A Gallup survey of 2015 revealed that only about 30% of Americans are actively engaged in their everyday work. Disengagement in an office setting leads to lower productivity and profit loss, but disengagement at a construction site could lead to employee injury or even graver consequences. In fact, companies ranked in the top 25% in terms of employee engagement saw a 48% decrease in safety incidents compared to the bottom 25%. With the average medically-consulted injury resulting in a $39,000 expense for the employer, this provides a massive opportunity for ROI on safety initiatives.
[Tweet “Companies in top 25% of #employeeengagement see 48% decrease in safety incidents”]
This is an idea that Paul O’Neil of Alcoa inherently understood and integrated into his philosophy there. When he took the reigns of this company in 1987 investors expected him to lead with speeches of increased profit margins, or revenue projections but instead he chose to focus on worker safety. “Every year, numerous Alcoa workers are injured so badly that they miss a day of work. Our safety record is better than the general American workforce…but it’s not good enough. I intend to make Alcoa the safest company in America. I intend to go for zero injuries.” That’s a lofty goal for any construction company but it paid off. Alcoa dropped from 1.86 lost days to injury per 100 workers to 0.2 days. The company’s profits also hit a record high. O’Neill says: “ I knew I had to transform Alcoa. But you can’t order people to change. So I decided I was going to start by focusing on one thing. If I could start disrupting the habits around one thing, it would spread throughout the entire company.” With all this data, it stands to reason that by increasing employee engagement, we see a decrease in safety incidents and an ultimate increase in ROI. Then how do we go about increasing employee engagement?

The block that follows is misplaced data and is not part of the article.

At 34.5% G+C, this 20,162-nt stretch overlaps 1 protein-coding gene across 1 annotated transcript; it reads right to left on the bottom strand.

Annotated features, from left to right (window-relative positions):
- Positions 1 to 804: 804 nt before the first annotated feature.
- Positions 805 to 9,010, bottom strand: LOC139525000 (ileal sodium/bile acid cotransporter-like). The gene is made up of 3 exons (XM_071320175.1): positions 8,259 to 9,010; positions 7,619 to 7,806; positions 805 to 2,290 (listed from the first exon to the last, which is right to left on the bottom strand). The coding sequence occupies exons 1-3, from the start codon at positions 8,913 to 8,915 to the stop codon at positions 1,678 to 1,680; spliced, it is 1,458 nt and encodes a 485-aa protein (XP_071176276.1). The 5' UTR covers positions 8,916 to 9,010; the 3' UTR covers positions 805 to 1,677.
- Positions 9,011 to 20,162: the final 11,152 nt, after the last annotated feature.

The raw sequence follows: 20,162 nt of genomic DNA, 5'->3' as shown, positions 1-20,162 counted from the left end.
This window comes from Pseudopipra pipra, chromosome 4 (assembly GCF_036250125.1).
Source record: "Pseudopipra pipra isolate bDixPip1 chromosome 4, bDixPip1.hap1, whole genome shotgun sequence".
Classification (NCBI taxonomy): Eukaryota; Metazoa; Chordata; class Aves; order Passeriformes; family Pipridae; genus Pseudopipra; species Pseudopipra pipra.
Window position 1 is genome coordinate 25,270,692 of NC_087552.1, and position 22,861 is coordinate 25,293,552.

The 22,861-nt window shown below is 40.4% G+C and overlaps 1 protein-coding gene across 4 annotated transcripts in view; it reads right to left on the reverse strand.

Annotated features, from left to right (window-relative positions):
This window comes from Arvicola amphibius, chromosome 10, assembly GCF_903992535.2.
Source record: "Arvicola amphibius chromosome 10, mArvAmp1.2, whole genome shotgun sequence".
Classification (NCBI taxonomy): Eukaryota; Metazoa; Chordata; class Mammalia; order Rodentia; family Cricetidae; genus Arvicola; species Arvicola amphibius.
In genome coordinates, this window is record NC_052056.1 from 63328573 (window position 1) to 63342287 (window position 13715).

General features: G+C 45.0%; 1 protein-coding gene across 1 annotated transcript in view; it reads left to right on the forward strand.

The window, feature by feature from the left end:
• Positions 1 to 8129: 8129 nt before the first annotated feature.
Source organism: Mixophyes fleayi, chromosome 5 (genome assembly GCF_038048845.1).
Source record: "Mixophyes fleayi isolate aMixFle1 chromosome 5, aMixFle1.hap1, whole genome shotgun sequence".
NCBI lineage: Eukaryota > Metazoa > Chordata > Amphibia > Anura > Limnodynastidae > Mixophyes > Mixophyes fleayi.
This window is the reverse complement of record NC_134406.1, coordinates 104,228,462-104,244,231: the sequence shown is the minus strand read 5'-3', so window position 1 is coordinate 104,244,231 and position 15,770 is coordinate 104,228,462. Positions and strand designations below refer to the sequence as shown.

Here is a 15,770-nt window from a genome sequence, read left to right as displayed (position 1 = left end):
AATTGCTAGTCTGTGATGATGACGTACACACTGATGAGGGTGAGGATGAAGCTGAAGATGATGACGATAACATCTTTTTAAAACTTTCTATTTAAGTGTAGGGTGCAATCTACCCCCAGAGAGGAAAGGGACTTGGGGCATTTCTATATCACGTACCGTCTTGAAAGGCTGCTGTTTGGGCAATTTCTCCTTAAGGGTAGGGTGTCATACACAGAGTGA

Trends in employee engagement are indicating a shift in the relationships between managers and employees, with each party seeing each other more as collaborative teammates rather than the traditional authoritative roles. This type of relationship also leads to a decentralization of a lot of the decision-making within a firm, and a sharp focus on responsiveness of a leadership team. We’re also seeing these relationships become more digitally advanced as managers are increasingly able to see safety initiatives or project progress from anywhere on a construction site thanks to mobile devices and more advanced data systems. Trends are also showing how important employees find work life balance and the care employers express to their workers. To ensure you’re attracting and retaining the best talent, stay current on these trends and implement solutions as quickly as possible to any disengagement issues.